Friday, 3 October 2008

The Men Who Stare at Goats

This book, which was also a series on Channel 4 (Crazy Rulers of the World), is about to be adapted into a film starring George Clooney. Still not having read Mind Wars, I'm unable to see if there is any mutual referencing by the respective authors. What is clearer though is how many of the themes are consonant with Nick Turse's The Complex.
With regard to Turse, I was particularly taken by the biological applications of the research he discussed, for example, tampering with the brains of dolphins so they could track enemy vessels while remaining unobserved. But it worries me that transhumanists taken by Peter Singer's ideal of extending the moral circle to the animal kingdom through enhancement, do not appear to weigh into consideration the possible incorporation of such into military science (perhaps one day even as combatants). Furthermore, even if never ultimately realised for militaristic ends, is it still desirable to sanction the research in the first place, given the myriad other abuses that could potentially follow on? (I don't need to spell it out, but anyone who has read Singer's "Heavy Petting" essay can guess how this might extend to incorporation into the sexual marketplace) In any case, a science fiction precedent for some of Turse's military concerns can easily be found, and not only in the corporation Weyland Yutani from the Alien series, who were developing their bioweapons division.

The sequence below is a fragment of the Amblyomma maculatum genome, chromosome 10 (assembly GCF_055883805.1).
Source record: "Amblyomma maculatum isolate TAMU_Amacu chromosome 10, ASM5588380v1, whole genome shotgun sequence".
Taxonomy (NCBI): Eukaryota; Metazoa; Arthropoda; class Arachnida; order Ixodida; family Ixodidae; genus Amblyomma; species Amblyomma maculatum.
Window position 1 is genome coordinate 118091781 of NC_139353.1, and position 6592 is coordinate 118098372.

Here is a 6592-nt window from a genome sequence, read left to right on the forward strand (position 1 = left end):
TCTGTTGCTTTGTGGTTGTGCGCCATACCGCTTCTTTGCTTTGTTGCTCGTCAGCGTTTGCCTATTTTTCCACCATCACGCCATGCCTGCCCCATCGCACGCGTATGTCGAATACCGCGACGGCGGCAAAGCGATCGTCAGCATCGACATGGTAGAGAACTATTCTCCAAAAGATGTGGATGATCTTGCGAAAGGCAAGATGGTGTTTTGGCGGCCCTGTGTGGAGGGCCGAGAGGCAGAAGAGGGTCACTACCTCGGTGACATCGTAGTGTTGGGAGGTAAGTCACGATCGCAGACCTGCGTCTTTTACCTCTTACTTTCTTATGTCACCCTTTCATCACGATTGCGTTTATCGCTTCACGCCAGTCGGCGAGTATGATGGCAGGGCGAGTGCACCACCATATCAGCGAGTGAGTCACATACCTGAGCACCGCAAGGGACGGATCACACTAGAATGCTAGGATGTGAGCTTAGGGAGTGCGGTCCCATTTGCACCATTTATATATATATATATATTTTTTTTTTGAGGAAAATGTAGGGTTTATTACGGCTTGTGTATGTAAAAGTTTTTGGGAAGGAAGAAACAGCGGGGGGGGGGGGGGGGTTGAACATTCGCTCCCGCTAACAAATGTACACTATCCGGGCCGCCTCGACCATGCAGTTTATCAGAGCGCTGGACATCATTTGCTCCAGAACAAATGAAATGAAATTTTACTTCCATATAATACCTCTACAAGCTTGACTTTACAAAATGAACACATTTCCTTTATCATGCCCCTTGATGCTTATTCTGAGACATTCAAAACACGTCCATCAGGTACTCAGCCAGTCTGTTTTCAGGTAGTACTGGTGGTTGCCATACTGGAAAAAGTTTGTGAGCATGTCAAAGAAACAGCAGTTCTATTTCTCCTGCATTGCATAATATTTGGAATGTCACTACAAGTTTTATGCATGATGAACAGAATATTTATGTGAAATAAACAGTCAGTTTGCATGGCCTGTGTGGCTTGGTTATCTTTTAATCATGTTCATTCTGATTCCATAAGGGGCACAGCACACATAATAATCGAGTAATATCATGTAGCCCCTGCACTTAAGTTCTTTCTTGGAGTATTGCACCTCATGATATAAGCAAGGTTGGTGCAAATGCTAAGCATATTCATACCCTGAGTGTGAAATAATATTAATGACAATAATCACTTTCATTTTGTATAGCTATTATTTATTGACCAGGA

Equally fascinating, and staying with the biological theme, is this discussion of how the current dominance of biopsychiatry attests to how psychiatry used to be brainless, but has since become mindless. This theme is more familiar though, given the work of Foucauldians such as Nikolas Rose. But nothing can match the bizarre characters featured in the following clip from Crazy Rulers of the World. Later episodes, which have disappeared from Google video unfortunately, detail the implications for the so-called War on Terror [sic], including interrogation techniques practised at Guantanamo Bay.

No comments: